Then comes the follow-up. Using Google’s reverse image search, Distel found where the images had been used, which tended to be large posts, and scoured the list, contacting reporters to request a link back to his site. According to the picture, Distel asked users to assign credit to distel.com or useproof.com. Its backlink success rate was around one in 250, which is over 5.5 million downloads, which is no small feat. Many users have also tweeted thank you messages to her, which has led to a growth in her social media profiles.
Distel, author of the book Subscription Secrets, said the experience brought benefits beyond search engine optimization. Photos taken during these photoshoots have been used at Sydney Airport, in Tony Robbins’ tweets, as memes, social media posts and at conferences. He believes that, including social sharing and impressions on news sites using the images, his 92 photos have been viewed over a billion times. “If this was a ‘brand awareness’ campaign on Facebook, it could have cost around $ 500,000 to get that many impressions.”
How brands can use Unsplash
Timberland Boots conducted a similar experiment, taking images for keywords like hiking, adventure, walking and climbing, and making sure Timberland boots featured heavily in the images users saw. It’s a form of SEO and digital PR, on a growing platform, with the potential for the brand to further integrate into its niche.
Distel also developed his company’s Scale or Die podcast using Unsplash. During a podcast recording in his studio, he took a photo of a phone with the podcast app open to show Scale or Die alongside The Joe Rogan Experience and The Gary Vee Show, two other flagship shows. This type of product placement ensured massive distribution and strategic market positioning for the brand of his podcast. “It’s a little fun,” he smiles.
For a brand looking to stand out, every platform can be leveraged for exposure. Distel spotted an opportunity and seized it for a single set of keywords. He believes that every brand could become famous using Unsplash in the right way. Product placement was once the preserve of film or TV-sized budgets, but Unsplash has leveled the playing field.
The work is loaded upstream. It requires setting up a photoshoot, hiring or borrowing models, capturing and editing the images for Unsplash on the basis that nothing could come of it. Brands need to be prepared to invest a lot of time and effort, but not necessarily money, for nothing in return. Images must be of high quality, professional and ambitious; writers and journalists must want to use them. They should be easy to find; listed on Unsplash using keyword rich descriptions and tags. After uploading, Unsplash does the rest and brands can let their images be found and used.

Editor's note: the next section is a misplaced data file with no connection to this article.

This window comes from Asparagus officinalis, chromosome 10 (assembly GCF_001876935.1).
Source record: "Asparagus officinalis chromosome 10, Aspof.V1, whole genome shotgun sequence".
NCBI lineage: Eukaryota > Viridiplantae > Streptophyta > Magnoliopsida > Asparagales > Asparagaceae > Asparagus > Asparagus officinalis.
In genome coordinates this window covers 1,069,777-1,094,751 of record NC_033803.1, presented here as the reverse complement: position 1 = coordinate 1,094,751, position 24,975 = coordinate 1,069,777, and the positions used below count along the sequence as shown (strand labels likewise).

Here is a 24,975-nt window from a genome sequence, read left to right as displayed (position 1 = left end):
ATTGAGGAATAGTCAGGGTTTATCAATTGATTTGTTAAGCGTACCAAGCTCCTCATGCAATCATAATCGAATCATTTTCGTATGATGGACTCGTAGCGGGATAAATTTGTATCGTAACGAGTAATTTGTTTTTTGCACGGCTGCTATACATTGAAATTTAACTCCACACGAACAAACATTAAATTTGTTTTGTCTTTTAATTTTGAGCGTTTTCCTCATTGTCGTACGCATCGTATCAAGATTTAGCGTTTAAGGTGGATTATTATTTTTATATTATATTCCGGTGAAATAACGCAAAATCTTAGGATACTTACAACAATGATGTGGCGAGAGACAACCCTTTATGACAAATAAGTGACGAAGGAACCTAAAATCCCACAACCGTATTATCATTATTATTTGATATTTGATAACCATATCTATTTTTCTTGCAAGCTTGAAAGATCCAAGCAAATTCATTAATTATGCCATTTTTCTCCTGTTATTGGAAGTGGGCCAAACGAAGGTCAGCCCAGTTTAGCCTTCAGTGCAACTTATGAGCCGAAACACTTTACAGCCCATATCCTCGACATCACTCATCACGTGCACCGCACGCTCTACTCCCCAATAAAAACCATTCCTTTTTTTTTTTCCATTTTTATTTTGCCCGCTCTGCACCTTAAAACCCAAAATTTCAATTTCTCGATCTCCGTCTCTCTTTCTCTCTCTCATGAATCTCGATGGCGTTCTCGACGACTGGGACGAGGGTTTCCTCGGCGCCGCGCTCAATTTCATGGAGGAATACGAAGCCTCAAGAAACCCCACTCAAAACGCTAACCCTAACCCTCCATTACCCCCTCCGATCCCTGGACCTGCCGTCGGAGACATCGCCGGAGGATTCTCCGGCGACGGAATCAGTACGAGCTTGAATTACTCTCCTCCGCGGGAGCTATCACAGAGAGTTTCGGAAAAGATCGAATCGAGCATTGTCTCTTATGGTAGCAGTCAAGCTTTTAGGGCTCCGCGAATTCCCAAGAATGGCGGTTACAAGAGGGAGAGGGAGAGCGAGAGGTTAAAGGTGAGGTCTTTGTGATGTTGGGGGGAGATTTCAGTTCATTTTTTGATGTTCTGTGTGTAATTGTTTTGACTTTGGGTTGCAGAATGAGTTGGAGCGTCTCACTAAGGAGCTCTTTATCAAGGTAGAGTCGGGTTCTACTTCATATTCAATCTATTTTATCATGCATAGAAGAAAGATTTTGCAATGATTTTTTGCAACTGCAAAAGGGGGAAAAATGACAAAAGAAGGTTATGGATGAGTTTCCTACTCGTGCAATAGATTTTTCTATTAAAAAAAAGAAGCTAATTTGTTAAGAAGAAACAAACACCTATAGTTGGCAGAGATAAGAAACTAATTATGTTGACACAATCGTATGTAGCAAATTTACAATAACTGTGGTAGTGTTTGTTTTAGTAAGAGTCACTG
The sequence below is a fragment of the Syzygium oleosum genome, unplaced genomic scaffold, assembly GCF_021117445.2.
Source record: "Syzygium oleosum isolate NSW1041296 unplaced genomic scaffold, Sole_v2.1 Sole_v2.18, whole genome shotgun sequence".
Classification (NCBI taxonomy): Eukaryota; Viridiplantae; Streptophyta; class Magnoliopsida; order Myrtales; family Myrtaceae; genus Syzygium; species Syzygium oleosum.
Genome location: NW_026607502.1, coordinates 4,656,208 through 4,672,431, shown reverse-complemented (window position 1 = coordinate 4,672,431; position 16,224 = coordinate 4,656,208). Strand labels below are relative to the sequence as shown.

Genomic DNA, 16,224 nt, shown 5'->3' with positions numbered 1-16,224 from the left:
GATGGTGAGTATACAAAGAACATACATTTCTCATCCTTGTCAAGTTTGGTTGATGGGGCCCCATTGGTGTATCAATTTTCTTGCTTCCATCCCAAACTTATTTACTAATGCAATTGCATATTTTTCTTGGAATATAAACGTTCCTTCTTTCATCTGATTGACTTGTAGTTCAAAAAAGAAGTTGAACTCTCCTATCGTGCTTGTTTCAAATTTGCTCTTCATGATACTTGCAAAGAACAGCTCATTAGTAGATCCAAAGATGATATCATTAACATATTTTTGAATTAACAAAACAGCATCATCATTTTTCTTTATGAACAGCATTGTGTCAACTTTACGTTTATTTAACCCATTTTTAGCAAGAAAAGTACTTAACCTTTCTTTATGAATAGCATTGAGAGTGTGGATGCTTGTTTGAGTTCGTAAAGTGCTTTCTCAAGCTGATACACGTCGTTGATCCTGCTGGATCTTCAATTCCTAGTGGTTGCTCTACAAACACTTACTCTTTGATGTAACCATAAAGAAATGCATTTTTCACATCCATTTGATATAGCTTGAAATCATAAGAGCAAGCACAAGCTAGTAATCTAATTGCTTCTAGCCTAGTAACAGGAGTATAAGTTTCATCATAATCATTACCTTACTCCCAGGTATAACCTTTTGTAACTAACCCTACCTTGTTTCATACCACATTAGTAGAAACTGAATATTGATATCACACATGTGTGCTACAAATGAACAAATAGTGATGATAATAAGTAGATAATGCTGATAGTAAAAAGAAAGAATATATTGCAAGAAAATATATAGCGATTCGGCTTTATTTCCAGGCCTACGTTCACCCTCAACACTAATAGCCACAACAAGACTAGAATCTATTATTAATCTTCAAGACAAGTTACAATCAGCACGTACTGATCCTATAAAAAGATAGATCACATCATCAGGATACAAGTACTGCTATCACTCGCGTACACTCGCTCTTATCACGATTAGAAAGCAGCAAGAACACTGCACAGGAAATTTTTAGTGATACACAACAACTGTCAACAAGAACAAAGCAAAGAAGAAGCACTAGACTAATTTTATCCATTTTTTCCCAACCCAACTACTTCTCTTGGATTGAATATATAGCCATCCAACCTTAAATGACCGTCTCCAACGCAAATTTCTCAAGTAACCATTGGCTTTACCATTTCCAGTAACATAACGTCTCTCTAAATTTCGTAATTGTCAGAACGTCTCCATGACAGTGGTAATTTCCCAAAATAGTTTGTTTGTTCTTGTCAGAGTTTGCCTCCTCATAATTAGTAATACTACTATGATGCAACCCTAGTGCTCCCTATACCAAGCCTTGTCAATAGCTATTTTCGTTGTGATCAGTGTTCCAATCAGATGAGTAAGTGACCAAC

Distel believes that a brand in every space could own Unsplash for its name, and that this is a relatively new medium that even small brands can explore.
What can go wrong?
When meeting new people, they often look at Distel curiously and say that he sounds familiar to them, but don’t know where. It will often be recognized at digital marketing conferences and entrepreneurial networking events. While this is fun, Unsplash’s fame has its downsides. Distel admitted that some people had created fake social media accounts in his image, including one who followed his friends online and sent them direct messages asking them for money. BarStool Sports shared a photo where his image was used on a fake dating profile, with an unflattering description.
He sometimes has comments from disgruntled photographers, who think photographers shouldn’t use Unsplash because it belittles their work. Distel believes that Unsplash represents a huge opportunity for photographers to market themselves and hire, using images that were only going to be deleted. Her images would always credit the photographer, but the comments always pass. Either way, he knows everything is small compared to the upside.
Overall, this experience takes all the best elements of marketing and combines them for a big impact in terms of brand awareness, reach, and backlinks. A great idea, an underutilized medium, a marketer who acts quickly and creates great content that others share because it’s in their best interests to do so. The potential for brands and individuals is enormous.